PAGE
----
That is -- in poker the "luck" or randomness comes from the game, in chess from the humans' moods, energy, focus, knowledge, pairing, etc.
The point about degress of involvement of luck is also a good one. To illustrate the difference -- a poker pro once expressed the role of skill in poker as:
"On any one given hand, it might be 99% luck and 1% skill. Over the course of a tournament, it might be 30% skill and 70% luck. Over the course of a month, maybe it’s 30% luck and 70% skill, and over the course of a year maybe it’s 90% skill and 10% luck."
In chess, I would say it is about 99% skill and 1% luck (the same pro actually said chess is 100% skill, but he may not be in a position to say).
In the Wikipedia article on the Elo rating system
it is stated that: "A player's expected score is his probability of winning plus half his probability of drawing."
Why are they talking about probabilities/chances if there is no luck in chess?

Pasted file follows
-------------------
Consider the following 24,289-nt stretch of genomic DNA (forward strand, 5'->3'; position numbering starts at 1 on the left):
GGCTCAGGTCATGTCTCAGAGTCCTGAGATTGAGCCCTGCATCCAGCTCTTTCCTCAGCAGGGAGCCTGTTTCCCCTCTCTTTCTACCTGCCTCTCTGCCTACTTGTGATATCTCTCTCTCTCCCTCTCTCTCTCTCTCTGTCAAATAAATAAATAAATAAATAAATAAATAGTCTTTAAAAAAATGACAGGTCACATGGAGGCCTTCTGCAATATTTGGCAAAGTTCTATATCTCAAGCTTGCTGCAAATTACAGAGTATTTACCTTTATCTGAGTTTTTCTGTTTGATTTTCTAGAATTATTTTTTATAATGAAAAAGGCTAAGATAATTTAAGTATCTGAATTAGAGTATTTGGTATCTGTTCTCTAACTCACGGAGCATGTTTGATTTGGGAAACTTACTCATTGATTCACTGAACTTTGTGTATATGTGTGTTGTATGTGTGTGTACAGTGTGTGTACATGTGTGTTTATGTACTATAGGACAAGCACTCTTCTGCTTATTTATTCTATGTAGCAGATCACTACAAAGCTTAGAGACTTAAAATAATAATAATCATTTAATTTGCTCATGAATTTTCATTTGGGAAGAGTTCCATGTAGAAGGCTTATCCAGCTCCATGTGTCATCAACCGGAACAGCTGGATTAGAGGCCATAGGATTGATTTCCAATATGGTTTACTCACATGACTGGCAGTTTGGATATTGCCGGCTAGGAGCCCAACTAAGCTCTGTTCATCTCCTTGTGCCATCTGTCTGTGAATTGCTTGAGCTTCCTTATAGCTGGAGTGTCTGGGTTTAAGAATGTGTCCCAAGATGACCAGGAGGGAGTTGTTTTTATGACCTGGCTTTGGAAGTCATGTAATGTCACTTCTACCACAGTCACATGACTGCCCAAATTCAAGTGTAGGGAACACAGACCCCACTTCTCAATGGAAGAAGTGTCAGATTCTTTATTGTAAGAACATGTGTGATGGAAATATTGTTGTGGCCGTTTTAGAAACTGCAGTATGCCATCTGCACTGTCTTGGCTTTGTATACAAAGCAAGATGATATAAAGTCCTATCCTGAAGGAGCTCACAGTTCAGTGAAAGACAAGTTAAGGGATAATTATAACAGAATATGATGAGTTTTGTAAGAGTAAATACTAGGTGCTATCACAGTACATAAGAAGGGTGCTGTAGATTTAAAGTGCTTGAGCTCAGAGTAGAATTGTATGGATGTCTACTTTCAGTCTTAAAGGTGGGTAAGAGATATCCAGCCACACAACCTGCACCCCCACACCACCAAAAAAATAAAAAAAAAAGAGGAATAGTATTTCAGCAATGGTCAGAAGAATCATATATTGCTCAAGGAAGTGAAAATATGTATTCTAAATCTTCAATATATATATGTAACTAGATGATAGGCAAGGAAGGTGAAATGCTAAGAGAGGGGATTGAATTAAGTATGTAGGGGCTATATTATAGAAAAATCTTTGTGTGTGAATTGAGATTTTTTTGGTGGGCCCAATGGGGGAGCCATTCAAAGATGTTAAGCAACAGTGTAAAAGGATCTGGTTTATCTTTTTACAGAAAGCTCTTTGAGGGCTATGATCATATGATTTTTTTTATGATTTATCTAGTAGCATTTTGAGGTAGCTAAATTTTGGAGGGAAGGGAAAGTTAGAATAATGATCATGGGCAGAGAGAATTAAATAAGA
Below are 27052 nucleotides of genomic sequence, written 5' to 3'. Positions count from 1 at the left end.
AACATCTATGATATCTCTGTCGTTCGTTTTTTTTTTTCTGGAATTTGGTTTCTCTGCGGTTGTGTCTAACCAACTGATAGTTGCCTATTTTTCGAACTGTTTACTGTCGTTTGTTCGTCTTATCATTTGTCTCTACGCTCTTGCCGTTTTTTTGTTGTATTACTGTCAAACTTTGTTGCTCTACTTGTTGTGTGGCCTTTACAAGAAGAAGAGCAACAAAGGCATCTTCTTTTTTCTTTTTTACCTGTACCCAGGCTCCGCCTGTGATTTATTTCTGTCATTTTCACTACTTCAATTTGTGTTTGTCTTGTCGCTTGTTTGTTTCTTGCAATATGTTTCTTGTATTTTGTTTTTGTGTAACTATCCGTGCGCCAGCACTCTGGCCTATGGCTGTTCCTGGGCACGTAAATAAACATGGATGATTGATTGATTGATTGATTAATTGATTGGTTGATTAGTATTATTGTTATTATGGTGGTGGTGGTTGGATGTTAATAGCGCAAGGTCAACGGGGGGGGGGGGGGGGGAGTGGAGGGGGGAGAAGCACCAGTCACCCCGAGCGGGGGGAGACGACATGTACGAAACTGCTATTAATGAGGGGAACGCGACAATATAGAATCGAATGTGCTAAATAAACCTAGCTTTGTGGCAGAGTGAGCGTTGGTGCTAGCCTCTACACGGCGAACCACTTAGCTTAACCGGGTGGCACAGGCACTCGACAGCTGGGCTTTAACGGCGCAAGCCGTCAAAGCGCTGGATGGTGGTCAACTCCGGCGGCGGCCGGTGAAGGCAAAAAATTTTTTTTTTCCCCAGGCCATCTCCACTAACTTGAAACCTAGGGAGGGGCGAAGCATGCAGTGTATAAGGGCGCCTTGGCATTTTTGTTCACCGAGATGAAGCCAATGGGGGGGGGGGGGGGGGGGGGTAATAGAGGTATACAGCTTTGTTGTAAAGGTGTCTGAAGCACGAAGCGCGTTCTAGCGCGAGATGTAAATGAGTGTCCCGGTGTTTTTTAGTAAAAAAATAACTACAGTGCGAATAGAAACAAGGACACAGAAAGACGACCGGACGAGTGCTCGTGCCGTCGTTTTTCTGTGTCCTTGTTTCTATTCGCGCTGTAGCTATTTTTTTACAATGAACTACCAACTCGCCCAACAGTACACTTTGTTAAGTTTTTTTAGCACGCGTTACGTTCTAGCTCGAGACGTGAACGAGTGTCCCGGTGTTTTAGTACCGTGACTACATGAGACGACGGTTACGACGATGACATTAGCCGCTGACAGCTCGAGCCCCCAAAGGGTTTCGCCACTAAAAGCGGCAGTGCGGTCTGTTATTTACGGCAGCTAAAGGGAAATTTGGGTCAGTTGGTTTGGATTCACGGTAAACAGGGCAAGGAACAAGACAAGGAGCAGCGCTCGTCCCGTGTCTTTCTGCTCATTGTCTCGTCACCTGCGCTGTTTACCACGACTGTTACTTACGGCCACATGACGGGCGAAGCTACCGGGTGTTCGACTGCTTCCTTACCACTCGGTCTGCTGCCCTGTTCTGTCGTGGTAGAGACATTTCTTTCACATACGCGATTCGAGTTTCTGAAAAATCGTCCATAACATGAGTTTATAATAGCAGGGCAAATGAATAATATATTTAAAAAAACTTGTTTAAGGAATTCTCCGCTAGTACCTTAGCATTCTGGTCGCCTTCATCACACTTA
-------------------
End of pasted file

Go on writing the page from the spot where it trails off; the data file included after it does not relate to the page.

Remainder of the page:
The use of probability/statistics for ratings is simply to provide a mathematical model which can account for overperformance (improving players) and underperformance (aging players, players who are rusty, etc). It is a convenient way of saying e.g. two equally strong players should generally draw or trade wins, and of quantifying in some way the skill differential.
First, let me say I don't disagree with anything you wrote in your post #45. We can argue about the relative contributions of luck and skill to each game, but I think you are right in principle.
However, consider this... If two players have the same Elo rating their probability of winning or drawing is equal. Why then should one or other player win a game at all? If both players are equally skillful, isn't a win/loss due to "luck" - intrinsic (i.e. human) chance factors?